Here’s your chance to live out your dream of performing in public.
The Cleveland International Piano Competition and Case Western Reserve University will make your dream possible by bringing to Cleveland “Play Me, I’m Yours,” a public art installation of 21 working pianos to be placed—ready for spontaneous playing—throughout University Circle this summer. “Play Me, I’m Yours” is part of an internationally touring public art display devised by British artist Luke Jerram.
The event is co-presented by the Cleveland International Piano Competition (CIPC) and Case Western Reserve, with support from the George Gund Foundation. It also was made possible by a generous gift of 22 pianos from Steinway Hall – Akron, paint from Sherwin-Williams and transportation by Allied Piano Movers.
“Play Me, I’m Yours” has appeared in nearly 40 cities from New York to China, with more than 700 brightly decorated street pianos that bear the simple instruction, “Play Me, I’m Yours.”
Jerram will visit Cleveland to kick off the exhibition on July 18, which will feature pianos creatively designed and decorated by individuals from Case Western Reserve and other community institutions. The pianos are meant to be played in planned or impromptu street performances by people young and old of all skill levels.
“Whether it is jazz, classical or pop, music is the universal language of the world,” said Pierre van der Westhuizen, executive director of CIPC. “When people sit down at a piano and begin to play in public, endless and fascinating things begin happen.”
The public street performances inspired by “Play Me, I’m Yours” will coincide with piano virtuosos taking stage for the Cleveland International Piano Competition, July 30 to Aug. 10, at the Cleveland Museum of Art and Severance Hall.
Case Western Reserve University plans to set up 10 pianos at various campus locations. Several are slated for Toby’s Plaza near the new Museum of Contemporary Art at the Uptown development on Euclid Avenue.
Others will be found in public spaces at the Cleveland Botanical Garden, Cleveland Museum of Art, Cleveland Museum of Natural History, Cleveland Institute of Music, Cleveland Orchestra/Severance Hall, Cleveland International Piano Competition, the Music Settlement, the Cleveland Clinic, Museum of Contemporary Art, the Rock and Roll Hall of Fame and Museum, and University Circle Inc.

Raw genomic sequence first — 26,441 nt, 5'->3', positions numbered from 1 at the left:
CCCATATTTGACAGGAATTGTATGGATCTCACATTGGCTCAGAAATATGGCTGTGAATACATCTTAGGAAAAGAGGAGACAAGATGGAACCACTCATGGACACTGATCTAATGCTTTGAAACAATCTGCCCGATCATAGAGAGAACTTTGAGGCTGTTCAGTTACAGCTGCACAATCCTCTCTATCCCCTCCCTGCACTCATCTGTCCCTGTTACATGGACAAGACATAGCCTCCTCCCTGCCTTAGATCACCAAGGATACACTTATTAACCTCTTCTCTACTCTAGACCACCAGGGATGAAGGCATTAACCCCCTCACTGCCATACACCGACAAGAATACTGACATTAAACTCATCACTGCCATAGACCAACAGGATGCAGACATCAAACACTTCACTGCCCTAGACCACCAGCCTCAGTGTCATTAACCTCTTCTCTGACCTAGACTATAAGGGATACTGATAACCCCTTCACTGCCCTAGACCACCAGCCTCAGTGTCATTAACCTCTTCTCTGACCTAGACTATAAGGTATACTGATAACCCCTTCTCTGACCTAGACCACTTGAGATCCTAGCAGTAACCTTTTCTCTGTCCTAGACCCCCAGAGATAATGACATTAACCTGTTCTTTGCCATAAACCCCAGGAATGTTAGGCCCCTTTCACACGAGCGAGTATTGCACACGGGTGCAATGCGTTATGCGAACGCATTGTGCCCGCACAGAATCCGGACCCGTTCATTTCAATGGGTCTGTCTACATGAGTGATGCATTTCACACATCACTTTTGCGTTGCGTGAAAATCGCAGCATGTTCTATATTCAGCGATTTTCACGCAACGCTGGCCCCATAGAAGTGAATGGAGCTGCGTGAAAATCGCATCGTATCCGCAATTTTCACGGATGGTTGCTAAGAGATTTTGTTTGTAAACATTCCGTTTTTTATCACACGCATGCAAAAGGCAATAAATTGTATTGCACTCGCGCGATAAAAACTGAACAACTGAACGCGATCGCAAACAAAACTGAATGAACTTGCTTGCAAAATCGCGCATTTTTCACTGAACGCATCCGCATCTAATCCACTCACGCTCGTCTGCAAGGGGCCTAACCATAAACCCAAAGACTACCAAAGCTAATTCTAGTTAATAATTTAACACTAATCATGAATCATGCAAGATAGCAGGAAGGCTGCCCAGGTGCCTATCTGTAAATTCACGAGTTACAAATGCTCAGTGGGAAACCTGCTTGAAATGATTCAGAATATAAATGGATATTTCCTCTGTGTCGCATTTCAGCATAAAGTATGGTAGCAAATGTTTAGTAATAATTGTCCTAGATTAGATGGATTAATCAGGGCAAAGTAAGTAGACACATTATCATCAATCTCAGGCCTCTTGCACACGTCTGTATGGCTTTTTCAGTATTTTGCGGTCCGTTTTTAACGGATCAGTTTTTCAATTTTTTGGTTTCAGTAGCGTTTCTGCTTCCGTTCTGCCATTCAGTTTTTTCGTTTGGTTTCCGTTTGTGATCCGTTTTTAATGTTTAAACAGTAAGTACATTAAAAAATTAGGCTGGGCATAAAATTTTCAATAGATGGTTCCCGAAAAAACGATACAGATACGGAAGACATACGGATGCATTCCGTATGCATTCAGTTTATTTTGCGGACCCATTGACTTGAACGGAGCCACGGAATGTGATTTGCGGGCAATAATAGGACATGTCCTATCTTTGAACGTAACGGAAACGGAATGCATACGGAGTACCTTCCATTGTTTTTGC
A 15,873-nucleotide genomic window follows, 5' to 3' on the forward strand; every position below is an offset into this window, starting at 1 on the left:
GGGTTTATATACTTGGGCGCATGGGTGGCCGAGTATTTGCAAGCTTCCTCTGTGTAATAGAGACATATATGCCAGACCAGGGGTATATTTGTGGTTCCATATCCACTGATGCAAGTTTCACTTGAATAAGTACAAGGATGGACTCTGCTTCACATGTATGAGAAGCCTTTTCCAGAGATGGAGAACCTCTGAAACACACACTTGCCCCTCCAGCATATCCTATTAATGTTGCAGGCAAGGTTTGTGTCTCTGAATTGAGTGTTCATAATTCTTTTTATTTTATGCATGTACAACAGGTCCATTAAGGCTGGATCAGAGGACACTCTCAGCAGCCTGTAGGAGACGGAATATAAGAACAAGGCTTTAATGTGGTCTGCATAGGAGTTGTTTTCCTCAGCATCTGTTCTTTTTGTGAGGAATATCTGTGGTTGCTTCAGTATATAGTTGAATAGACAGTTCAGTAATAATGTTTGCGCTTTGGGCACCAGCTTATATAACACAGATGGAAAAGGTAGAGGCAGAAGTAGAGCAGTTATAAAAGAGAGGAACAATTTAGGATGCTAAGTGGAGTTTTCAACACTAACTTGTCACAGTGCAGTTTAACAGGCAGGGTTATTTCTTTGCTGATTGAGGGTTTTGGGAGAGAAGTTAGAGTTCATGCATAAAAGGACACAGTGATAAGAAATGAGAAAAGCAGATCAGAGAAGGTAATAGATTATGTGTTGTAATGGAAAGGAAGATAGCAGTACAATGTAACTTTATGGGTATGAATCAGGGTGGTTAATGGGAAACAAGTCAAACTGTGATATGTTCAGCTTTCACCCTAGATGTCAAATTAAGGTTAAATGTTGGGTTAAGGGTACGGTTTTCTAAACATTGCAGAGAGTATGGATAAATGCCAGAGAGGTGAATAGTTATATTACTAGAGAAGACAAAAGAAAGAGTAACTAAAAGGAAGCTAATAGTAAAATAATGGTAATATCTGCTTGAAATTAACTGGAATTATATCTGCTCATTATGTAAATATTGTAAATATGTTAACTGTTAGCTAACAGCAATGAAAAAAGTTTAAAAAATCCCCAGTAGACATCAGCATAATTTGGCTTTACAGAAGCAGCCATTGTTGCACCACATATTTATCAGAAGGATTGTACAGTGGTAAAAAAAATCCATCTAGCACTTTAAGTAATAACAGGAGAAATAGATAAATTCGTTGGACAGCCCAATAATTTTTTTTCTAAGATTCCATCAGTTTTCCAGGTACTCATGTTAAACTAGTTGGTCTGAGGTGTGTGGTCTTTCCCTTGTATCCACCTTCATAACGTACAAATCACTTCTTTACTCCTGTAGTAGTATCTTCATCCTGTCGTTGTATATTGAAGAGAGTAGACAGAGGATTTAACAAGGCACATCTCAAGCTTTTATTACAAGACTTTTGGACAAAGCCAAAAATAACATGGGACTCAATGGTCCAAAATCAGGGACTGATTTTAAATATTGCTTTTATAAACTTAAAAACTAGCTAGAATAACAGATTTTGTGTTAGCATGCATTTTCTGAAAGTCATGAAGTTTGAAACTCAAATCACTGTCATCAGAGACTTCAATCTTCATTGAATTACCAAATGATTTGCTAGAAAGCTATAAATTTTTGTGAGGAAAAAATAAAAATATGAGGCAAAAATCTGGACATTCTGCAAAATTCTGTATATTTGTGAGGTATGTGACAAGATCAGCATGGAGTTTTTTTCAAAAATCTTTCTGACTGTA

“This partnership with the piano competition provides a unique opportunity to offer an interactive experience in Uptown at Toby’s Plaza at Case Western Reserve University. This is the type of activity we envisioned for this space and one that the university is proud to sponsor,” said Lara Kalafatis, vice president for university relations at Case Western Reserve University.
Campus pianos will remain in place until Sept. 9 to give returning students a chance to participate. The other pianos will be displayed and played through Aug. 12. At the end of the project, each institution gets to keep its piano. Case Western Reserve University’s pianos will continue to make music as the university works to find sustainable and creative uses for their instruments.
“I was intrigued by ‘Play Me, I’m Yours’ when I read about the project in New York City several years ago and have been hoping that someone in Cleveland would see the potential as well,” said Deena Epstein, senior program officer for the arts at the George Gund Foundation. “I think it offers a wonderful opportunity to enliven Cleveland’s public spaces while engaging the community through the universal language of music.”
Epstein also said that the Gund Foundation is interested in exploring ways that the arts can be used to reach out to new communities, build bridges between cultures, foster creativity and make Cleveland a more vibrant urban center. “Play Me, I’m Yours” has the potential to accomplish all these goals, she said.
Jerram’s idea for the artwork came to him by visiting his local launderette. “I saw the same people there each weekend and yet no one talked to one another,” he said. “I suddenly realized that within a city, there must be hundreds of these invisible communities, regularly spending time with one another in silence. Placing a piano into the space was my solution to this problem, acting as a catalyst for conversation and changing the dynamics of a space.”
In an informal web interview, Jerram explained that the installations are about everyone becoming creative. So expect some surprises when the pianos arrive this summer. And don’t be surprised at what can happen when public music is made. Jerram has reported that friendships, and even marriages, resulted from impromptu musicians meeting over the piano keys.
For information, contact Pam Holliday at 216.368.4244 or firstname.lastname@example.org.